Skip to main content
Middlesex University LogoMy Subject

Open Access

Which version can I make Open Access? And what's the difference between a pre-print and a post-print?

The version of your work that you can make Open Access may depend on your publisher’s policy. Most Open Access repositories would prefer that you deposit the version that is closest to the final published one (i.e. after peer review), or the actual final published version, depending on permissions. The version of the paper that has been corrected following peer review is sometimes called the post-print, and the version before peer review is sometimes referred to as the pre-print.

Researchers funded by the RCUK or the Horizon 2020 programme should note that their respective funder's Open Access policy specifies the version after peer review, also known as the Accepted Manuscript, the Author’s Manuscript or the post-print, is the one to be deposited through the Green Open Access route.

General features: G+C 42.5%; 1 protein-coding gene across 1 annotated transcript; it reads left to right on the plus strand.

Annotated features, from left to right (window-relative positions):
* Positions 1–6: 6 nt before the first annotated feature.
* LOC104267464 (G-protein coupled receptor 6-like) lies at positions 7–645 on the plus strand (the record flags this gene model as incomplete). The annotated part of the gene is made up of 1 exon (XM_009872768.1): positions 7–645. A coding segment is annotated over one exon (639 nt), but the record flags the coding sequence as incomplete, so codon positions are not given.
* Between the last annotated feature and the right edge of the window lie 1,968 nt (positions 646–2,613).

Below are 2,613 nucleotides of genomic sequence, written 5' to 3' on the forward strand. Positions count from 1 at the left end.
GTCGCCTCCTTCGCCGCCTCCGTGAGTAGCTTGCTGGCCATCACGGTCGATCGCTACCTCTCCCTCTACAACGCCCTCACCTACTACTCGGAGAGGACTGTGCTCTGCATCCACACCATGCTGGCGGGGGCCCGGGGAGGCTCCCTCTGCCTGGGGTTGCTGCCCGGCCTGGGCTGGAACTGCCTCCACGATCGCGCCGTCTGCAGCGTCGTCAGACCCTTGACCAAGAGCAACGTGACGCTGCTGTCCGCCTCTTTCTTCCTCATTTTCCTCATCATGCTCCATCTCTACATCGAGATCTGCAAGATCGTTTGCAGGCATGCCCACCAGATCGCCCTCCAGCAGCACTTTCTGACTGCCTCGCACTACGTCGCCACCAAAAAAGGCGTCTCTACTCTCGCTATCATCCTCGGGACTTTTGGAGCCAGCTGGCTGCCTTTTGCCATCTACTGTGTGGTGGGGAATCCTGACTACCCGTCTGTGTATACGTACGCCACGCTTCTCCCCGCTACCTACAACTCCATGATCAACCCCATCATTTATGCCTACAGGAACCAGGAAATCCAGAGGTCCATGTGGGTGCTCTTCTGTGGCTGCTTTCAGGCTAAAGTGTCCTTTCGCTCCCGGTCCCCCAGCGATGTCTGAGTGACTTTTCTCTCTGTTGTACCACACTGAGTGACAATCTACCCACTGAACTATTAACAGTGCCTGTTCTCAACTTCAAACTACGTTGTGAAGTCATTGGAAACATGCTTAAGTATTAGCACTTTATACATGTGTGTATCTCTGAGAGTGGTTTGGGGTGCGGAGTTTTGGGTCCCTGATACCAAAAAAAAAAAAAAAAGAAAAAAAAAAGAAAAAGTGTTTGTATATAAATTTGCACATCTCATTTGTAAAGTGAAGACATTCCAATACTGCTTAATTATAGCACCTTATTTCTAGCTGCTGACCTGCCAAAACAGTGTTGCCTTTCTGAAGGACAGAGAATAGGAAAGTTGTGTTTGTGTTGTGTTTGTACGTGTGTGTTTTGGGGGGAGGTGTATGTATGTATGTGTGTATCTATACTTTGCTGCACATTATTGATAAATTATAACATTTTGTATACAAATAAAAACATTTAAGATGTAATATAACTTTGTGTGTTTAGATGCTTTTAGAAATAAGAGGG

Terminology around versions varies, and the Sherpa/RoMEO website provides the best description of the uses of the terms pre-print and post-print whilst also describing journal policies with their consistent terms, through their RoMEO tool.

Authors are also recommended to follow good practice around labelling versions of their own works and journal articles.  The clear advice provided by LSE through their Versions toolkit  is particularly useful.

The Middlesex University Research Repository also explains that staff will check versions deposited there in full text.

Versions Toolkit

Advice on best practice around labelling versions of your work and journal articles. Developed by the Jisc Versions project led by the London School of Economics.

Further information

For further information about:

The Research Repository email the Repository Team

Open Access email Jenny Basford

Funder requirements email Nick Balstone